One concern is something we have raised before: that a large minority who disagree with vaccine mandates will be drawn closer to fringe, extremist groups. A unit like FN engaging in violence is not a surprise. What should be more worrying is how they are able to latch on to a cause that draws a much wider base of popularity.
Another is that the mandates will become increasingly difficult to sustain, legally and politically, as the pandemic recedes. Vaccine mandates were relatively popular during a period of acute fear of a fourth wave in Europe. As these worries subside, so will backing for them.
This will be more so the case in Italy, where the green pass has already been dogged by administrative issues, especially for Italians who were vaccinated abroad. And data privacy rules would stop Italian businesses from storing employee health records, meaning that certificates will need to be reverified every day. Even if many support the green pass in theory, a botched roll-out to workplaces could dent confidence.
In short, one thing that Costa said in his statement is true: inevitably, the pandemic will at some point fade into the distance. And mandates like the green pass will with it.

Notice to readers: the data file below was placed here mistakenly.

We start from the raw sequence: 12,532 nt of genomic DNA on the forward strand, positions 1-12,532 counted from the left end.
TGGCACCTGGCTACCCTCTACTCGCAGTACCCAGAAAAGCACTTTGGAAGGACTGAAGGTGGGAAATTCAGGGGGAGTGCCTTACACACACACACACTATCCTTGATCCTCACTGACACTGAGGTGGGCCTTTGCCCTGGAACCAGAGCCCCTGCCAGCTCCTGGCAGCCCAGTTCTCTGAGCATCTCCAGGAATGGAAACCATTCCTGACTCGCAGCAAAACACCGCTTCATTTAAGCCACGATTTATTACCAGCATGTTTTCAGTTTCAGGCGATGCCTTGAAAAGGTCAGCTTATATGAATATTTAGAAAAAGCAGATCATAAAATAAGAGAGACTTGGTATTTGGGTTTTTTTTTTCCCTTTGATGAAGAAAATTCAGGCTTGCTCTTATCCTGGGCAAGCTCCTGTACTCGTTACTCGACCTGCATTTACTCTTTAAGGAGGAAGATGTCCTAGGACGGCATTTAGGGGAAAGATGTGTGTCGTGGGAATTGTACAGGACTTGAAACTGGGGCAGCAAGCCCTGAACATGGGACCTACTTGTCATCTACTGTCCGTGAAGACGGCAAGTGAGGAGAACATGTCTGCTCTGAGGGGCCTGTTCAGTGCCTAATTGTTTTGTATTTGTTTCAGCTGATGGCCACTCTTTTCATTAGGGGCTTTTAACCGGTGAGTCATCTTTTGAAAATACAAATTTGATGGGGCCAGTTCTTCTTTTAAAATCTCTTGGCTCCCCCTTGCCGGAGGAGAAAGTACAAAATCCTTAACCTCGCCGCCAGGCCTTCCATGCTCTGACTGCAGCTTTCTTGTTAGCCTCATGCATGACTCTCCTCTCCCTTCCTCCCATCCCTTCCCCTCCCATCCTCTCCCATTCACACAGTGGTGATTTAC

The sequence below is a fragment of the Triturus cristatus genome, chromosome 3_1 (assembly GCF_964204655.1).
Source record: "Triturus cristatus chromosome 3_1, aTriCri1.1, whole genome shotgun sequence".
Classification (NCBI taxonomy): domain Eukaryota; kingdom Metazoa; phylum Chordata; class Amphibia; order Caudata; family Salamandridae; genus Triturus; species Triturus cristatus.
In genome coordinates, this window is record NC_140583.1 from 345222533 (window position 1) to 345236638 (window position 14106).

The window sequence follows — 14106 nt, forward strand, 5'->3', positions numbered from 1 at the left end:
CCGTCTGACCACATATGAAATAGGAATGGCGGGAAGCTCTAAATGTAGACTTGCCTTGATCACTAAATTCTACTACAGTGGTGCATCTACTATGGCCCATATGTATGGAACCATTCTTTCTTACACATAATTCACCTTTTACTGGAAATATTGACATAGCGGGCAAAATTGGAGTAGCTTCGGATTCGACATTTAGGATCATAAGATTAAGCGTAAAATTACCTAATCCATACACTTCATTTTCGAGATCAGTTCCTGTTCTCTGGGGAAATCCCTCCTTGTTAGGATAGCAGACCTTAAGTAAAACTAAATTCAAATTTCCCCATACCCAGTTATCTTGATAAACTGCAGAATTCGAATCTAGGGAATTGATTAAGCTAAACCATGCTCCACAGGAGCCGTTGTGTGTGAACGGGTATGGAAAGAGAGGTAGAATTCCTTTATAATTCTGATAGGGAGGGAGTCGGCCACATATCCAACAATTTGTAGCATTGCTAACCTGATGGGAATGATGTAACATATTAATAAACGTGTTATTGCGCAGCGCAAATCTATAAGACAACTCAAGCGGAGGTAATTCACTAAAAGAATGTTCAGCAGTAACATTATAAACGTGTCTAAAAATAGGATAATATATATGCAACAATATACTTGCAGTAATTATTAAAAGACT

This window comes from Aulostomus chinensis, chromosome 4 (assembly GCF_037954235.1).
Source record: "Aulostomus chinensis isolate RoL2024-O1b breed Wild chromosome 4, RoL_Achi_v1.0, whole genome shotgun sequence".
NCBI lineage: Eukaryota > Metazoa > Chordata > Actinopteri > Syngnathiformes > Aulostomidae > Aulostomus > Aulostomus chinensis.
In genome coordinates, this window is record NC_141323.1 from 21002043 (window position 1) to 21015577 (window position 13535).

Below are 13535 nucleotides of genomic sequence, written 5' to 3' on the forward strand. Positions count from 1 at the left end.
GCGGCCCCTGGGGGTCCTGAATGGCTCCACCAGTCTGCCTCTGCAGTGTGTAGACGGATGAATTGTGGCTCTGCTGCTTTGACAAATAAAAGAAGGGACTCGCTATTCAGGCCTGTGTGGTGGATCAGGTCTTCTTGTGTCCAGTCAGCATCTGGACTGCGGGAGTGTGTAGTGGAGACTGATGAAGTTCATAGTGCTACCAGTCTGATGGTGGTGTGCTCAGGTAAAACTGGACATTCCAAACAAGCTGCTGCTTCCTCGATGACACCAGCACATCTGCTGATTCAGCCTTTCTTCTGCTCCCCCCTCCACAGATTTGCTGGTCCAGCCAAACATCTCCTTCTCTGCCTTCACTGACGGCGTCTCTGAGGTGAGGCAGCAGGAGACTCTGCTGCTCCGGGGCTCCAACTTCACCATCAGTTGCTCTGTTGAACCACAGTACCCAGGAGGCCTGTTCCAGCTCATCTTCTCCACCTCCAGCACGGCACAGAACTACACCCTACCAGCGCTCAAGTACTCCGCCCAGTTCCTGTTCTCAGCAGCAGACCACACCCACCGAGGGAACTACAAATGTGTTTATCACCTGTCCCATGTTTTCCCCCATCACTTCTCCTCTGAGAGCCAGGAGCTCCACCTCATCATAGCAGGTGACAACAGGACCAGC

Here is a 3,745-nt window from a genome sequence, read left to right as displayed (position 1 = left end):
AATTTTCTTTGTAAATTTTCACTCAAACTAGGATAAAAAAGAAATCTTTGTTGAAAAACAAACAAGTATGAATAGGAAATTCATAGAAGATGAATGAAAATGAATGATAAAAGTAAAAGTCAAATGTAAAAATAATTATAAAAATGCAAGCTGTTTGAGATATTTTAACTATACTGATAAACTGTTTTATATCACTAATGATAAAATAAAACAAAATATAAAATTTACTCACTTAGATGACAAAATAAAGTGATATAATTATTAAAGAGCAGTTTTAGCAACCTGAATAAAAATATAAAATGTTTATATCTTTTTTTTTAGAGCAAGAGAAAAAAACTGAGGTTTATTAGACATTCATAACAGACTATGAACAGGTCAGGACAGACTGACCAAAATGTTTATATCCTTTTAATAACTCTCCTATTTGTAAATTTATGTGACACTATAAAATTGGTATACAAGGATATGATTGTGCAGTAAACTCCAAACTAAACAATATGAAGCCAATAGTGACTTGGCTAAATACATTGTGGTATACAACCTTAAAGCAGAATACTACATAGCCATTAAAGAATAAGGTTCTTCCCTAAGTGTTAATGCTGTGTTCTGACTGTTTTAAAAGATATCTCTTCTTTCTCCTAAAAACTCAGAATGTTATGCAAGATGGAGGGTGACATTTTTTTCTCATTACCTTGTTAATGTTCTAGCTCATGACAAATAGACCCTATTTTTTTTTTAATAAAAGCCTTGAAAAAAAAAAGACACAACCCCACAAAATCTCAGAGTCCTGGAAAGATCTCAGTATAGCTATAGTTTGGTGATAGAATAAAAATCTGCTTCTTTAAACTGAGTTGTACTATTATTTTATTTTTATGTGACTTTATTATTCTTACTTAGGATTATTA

11 October 2021
Plot twist for Hungary's opposition
For the second time in as many weeks, our attention has turned to Hungary’s opposition primary elections. After we talked about cracks in the opposition last Monday, we did not expect to come back to the election campaign for some time.
But events intervened when Hungary’s opposition played host to one of the most surprising European political developments of the last week. On Friday, Gergely Karácsony, the mayor of Budapest, and pre-election favourite to lead Hungary’s opposition against Viktor Orbán, withdrew from the race with almost no warning.
As we discussed last week, the contest to become the prime ministerial candidate for a disparate coalition of opposition parties has two rounds. The first round eliminates all but three candidates, who proceed to a winner-takes-all runoff. Klára Dobrev, a centre-left MEP, and wife of former prime minister Ferenc Gyurcsány, won. Káracsony came second and Péter Márki-Zay, the mayor of a small city in Hungary’s southeast, came third.